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Ultimate garden power tools

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Black and Decker Alligator Lopper (Black and Decker)

When it comes to starting a garden, digging in the dirt with bare hands and a few simple hand tools can be a rewarding feeling. But sometimes, the old-fashioned way isn’t very charming it all, it’s just tedious. If you want to make the most of precious weekend moments, and not sacrifice a lush, beautiful garden, it’s time to reach for some power tools.

So if you’ve got a passion for gardening, but not for breaking a sweat, here are some great power tools to get your garden going in no time this spring.

Cut the Cables

For years, gardeners had two choices: loud, polluting gas-powered tools, or quieter electric models that required lugging around dozens of feet of extension cord in order to reach the far corners of the yard. However, battery technology has advanced enough that consumers now have the option of cordless electric models from companies like Stihl, Toro and Ryobi that still pack a punch and have enough juice to get the job done. 

For instance, you can finally get an overgrown shrub in line with Stihl’s battery powered hedge trimmer, which will give you 45 minutes of run time off of a standard lithium ion battery, and up to 80 minutes with one of their more powerful battery packs.

Water Well

Optimal watering is one of the biggest problems for gardeners. Over-eager gardens kill their plants with a deluge of attention, watering far too often. Lazy gardeners have the opposite problem, allowing their green space to waste away until it’s a dry, brittle brown.

Fortunately, you can take the guesswork out of watering with a monitoring system, like Toro’s Xtra Smart weather sensor ($236). Mount the sensor on your home and the Xtra Smart starts tracking weather conditions, including rain patterns and how much sunlight your garden is getting. Using this information, it decides the best time to fire up the sprinklers and how long to run them for, preventing you from wasting water.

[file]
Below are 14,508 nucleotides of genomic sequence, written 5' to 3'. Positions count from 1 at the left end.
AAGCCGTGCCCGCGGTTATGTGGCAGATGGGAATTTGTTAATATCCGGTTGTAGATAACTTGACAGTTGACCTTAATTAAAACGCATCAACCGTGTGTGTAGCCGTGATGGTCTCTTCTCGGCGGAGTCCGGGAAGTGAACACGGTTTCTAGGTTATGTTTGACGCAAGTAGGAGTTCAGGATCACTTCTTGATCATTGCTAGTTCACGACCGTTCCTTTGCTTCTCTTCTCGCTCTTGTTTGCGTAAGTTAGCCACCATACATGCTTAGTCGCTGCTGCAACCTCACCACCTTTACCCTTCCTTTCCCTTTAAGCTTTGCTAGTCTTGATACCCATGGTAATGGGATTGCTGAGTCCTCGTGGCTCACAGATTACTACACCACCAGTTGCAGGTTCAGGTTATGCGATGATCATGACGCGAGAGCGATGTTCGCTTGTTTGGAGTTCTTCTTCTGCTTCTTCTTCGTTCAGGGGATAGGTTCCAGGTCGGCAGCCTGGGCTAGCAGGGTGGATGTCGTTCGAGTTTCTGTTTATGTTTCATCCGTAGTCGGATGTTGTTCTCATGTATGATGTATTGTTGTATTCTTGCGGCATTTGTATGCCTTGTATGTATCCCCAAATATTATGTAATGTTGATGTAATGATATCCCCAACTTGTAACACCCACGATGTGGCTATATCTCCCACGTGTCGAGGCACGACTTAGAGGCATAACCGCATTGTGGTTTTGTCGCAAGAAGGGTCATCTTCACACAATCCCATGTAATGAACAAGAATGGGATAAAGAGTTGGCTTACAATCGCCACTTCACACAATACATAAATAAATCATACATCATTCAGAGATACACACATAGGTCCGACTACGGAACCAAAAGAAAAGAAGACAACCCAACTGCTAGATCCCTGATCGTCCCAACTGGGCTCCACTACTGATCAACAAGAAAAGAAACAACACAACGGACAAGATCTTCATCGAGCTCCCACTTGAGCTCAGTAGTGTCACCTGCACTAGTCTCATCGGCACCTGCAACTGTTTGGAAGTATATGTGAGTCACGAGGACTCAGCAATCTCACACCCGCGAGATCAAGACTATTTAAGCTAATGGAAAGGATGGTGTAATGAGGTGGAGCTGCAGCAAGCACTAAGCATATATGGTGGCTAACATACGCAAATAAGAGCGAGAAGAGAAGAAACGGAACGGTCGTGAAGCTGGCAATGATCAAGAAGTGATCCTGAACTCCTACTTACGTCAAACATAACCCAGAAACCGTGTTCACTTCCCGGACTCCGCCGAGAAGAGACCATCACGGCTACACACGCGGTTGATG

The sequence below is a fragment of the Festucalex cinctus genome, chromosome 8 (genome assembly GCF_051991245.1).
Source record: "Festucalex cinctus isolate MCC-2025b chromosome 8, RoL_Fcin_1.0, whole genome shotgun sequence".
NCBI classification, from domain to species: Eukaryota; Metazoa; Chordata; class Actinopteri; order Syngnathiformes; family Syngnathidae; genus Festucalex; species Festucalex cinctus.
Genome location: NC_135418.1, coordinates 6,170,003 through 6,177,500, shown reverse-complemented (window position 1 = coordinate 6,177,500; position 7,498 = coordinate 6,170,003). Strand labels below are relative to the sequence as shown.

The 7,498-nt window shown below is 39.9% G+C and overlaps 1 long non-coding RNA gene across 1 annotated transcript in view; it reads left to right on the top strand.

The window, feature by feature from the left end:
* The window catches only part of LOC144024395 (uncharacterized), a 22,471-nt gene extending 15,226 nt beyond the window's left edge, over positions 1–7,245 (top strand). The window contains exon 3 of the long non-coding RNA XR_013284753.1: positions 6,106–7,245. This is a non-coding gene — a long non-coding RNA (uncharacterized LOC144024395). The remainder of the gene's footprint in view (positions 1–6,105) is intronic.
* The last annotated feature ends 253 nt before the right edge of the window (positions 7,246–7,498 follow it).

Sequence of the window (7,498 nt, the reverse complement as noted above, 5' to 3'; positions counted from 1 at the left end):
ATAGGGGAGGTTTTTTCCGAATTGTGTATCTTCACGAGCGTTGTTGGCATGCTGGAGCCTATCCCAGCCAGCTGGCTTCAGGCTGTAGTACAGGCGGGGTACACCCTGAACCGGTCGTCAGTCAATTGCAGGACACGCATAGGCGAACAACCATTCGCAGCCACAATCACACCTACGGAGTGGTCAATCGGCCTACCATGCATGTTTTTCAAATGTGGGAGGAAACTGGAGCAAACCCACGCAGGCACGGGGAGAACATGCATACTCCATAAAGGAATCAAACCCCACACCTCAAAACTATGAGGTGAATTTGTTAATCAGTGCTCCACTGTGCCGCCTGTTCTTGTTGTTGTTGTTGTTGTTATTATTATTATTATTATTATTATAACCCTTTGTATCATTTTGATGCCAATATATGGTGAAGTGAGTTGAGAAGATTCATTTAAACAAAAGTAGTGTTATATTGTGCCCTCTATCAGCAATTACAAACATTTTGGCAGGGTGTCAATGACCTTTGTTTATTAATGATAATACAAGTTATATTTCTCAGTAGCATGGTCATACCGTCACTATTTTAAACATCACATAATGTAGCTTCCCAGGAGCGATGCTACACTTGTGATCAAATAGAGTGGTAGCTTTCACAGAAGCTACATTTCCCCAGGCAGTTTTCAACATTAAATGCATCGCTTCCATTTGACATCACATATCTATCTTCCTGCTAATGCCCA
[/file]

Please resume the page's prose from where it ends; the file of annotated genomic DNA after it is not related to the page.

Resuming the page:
While the Xtra Smart is a powerful weather monitoring system, it’s probably overkill for the average weekend gardener. If you just want to take a quick reading of your soil’s moisture level, check out Luster Leaf’s soil moisture meter ($12), an inexpensive way to ensure your plants are getting just the right amount of water.

Dig Deep

Before you get your garden in the ground, you’re going to want to break up hard, compacted dirt, which will inhibit root growth and drainage. Traditional tillers work great, but they can be oversized, and overpriced, for the average gardener.

If you’re merely a weekend warrior in the garden, reach for a smaller unit, like Black & Decker’s Garden Cultivator ($170), which resembles a weed wacker and only weighs eight pounds, but still offers enough tilling power to dig up 325 square feet of soil on a single charge.

For slightly bigger jobs, you might want to check out Sun Joe’s tiller ($159). At 17 pounds, it’s pretty lightweight compared to most tillers, but its corded electric motor packs enough power to chew through packed soil and sod in no time. 

Slice & Dice

Electric pruners and loppers are a great mid-level tool to make short work of overgrown trees and bushes without having to bust out a tedious handsaw or bulky chainsaw. Usually capable of felling branches up to four inches in diameter, tools like Ryobi’s Electric Pruner ($40), Black & Decker’s Alligator Lopper ($80) and the electric JawSaw from Worx ($129) slice through overgrown trees and bushes in a fraction of the time it would take to do it by hand. And all three weigh eight pounds or less, reducing arm strain as you whip your yard into shape.